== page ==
Research & Education

ALK IHC Shown to Be Sensitive and Accurate in NSCLC

Findings Support Algorithmic Use of Test in Evaluation of NSCLC
April 22, 2014

Contact: Rob Mansheim
IASLC Director of Communications
(720) 325-2952

DENVER – A new study shows that immunohistochemical (IHC) analysis is sensitive, specific, and accurate for detecting ALK protein expression based on gene rearrangement in non-small cell lung cancer (NSCLC). The findings support the use of ALK IHC, which is more widely available and cost-effective than break-apart fluorescent in situ hybridization (FISH), which is currently the only approved ALK testing method for NSCLC.

Previous studies have indicated that ALK IHC, under the appropriate conditions, is sensitive and specific for determination of ALK protein expression based on gene rearrangement. However, a standardized ALK IHC diagnostic test is needed, as studies comparing IHC with FISH have used different ALK antibody clones, detection systems, antigen retrieval techniques, and scoring methods.

Fred R. Hirsch, MD, PhD, of the University of Colorado, led an international team of expert pathologists to evaluate the scoring of a new automated standardized ALK IHC assay with the antibody clone D5F3, an ultrasensitive detection system, an interpretation guide, and scoring method. The detection system involves an extra amplification step that has been shown to improve visualization of low-level ALK protein expression found in NSCLC compared with the same antibody clone and detection system without amplification.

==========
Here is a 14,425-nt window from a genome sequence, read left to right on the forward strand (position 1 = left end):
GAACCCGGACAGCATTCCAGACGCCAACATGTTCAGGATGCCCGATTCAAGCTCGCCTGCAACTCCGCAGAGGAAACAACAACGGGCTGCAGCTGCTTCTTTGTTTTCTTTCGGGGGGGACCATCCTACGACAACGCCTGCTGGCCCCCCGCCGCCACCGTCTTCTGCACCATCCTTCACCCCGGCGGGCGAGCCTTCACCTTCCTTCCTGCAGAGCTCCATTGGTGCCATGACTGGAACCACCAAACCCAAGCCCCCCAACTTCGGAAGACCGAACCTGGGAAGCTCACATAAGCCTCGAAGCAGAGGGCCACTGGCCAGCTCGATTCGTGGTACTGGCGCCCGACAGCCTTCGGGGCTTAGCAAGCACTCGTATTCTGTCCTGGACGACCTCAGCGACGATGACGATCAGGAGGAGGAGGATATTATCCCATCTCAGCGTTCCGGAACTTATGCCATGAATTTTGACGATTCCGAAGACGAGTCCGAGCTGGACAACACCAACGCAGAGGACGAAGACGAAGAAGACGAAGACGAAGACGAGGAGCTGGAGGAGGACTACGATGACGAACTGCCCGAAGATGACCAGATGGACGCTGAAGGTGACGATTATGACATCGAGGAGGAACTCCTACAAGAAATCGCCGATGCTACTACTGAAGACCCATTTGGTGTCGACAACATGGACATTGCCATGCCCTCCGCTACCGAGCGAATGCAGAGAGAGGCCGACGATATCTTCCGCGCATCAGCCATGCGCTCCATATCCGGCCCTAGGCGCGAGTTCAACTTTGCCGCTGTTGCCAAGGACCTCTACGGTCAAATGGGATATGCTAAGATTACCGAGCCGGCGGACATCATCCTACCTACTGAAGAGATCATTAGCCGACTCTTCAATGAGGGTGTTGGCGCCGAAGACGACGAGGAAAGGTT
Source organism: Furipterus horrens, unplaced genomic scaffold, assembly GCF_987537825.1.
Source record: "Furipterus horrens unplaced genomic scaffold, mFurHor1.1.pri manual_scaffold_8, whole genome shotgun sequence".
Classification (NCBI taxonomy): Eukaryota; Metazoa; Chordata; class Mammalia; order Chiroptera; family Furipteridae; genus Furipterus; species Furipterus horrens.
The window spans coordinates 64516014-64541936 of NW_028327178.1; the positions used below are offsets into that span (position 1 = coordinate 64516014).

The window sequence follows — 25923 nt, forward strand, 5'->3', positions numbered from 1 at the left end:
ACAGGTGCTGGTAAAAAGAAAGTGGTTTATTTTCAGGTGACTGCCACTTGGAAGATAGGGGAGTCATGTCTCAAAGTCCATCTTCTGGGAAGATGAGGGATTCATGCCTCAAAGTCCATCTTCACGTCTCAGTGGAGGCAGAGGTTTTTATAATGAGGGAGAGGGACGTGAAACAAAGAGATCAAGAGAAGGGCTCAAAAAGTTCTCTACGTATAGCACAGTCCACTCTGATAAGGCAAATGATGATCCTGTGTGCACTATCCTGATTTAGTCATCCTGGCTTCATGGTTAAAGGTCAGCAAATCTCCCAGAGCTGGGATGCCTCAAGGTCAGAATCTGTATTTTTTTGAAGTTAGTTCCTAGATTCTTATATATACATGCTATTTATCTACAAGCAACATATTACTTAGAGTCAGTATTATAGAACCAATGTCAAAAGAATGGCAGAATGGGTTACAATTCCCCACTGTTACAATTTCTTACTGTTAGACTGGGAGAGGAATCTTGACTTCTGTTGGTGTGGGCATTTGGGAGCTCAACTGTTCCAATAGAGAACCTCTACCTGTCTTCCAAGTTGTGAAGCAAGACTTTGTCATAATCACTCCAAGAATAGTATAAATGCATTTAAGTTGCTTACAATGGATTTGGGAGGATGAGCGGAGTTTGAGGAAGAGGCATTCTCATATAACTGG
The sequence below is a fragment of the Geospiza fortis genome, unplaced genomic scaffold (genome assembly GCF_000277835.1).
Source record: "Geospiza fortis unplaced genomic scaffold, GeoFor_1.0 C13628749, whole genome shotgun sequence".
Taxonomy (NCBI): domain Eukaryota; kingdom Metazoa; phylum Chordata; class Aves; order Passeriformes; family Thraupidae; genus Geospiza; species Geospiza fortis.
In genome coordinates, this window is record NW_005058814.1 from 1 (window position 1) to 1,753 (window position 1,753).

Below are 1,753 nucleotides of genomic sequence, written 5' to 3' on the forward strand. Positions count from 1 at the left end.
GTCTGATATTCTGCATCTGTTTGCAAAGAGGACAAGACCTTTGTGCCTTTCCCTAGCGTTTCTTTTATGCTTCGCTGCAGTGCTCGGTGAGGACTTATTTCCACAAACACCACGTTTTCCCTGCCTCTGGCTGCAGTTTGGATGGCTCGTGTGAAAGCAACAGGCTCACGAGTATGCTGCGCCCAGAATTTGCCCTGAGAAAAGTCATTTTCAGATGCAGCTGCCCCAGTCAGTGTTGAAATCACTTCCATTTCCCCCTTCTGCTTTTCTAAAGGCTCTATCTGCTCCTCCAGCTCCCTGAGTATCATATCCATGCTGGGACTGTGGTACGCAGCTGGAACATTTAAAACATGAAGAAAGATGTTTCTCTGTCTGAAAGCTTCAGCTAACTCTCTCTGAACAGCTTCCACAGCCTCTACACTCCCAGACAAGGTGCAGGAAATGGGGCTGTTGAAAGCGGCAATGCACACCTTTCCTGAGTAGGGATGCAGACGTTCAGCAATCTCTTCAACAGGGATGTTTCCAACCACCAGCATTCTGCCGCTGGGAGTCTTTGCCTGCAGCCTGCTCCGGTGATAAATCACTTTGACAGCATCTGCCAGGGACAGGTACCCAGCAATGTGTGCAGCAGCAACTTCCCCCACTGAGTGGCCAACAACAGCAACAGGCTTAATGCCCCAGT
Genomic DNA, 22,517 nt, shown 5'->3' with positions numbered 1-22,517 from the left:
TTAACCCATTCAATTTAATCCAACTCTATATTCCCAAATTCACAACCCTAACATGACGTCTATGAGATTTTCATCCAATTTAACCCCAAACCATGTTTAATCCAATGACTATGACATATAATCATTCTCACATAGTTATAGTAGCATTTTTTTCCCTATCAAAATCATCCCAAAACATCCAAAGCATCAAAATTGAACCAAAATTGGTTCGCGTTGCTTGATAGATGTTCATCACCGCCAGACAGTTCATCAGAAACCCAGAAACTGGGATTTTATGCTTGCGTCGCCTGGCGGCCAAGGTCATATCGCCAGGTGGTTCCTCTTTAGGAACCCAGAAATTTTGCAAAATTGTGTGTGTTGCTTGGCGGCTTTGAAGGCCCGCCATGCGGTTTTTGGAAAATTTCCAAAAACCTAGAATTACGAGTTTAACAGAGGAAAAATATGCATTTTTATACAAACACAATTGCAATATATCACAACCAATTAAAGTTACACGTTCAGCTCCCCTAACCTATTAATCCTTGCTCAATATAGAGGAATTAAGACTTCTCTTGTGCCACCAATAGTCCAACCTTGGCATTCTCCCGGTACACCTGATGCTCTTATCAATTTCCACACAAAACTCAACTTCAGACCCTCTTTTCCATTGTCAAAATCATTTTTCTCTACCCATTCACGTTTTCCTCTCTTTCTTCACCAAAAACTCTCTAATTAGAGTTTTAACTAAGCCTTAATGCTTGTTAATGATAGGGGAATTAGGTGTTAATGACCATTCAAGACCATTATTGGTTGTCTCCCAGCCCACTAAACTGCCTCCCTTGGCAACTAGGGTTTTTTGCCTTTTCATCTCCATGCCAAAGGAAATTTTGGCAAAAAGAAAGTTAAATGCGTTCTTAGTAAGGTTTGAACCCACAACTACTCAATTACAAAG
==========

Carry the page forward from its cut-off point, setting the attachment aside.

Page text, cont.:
Evaluating 100 NSCLC specimens that had been previously tested with break-apart FISH, the investigators found the ALK IHC assay to be highly sensitive (90%), specific (95%), and accurate (93%) relative to the ALK FISH results. There was agreement among seven of seven and six of seven readers on 88% and 96% of the cases before review, respectively, and agreement among seven of seven and six of seven readers on 95% and 97% of the cases after review, respectively. A majority score of multiple readers did not improve these results over an individual reader’s score. The findings of the study are published in the May issue of the Journal of Thoracic Oncology (JTO), the official journal of the International Association for the Study of Lung Cancer (IASLC).

"ALK IHC is a practical cost-effective alternative to the ALK FISH assay. In fact, there are even potential clinical benefits in some patients to ALK IHC over FISH, as demonstrated by significant clinical improvement with use of the ALK inhibitor crizotinib in patients who have tumors that were positive on ALK IHC testing but negative on ALK FISH testing," says Dr. Hirsch, who is also the CEO of IASLC. Coauthors of the study include IASLC members Murry W. Wynes, PhD; Ming S. Tsao; and Yasushi Yatabe.


About the IASLC:

The International Association for the Study of Lung Cancer (IASLC) is the only global organization dedicated to the study of lung cancer. Founded in 1974, the association’s membership includes more than 3,800 lung cancer specialists in 80 countries. To learn more about IASLC please visit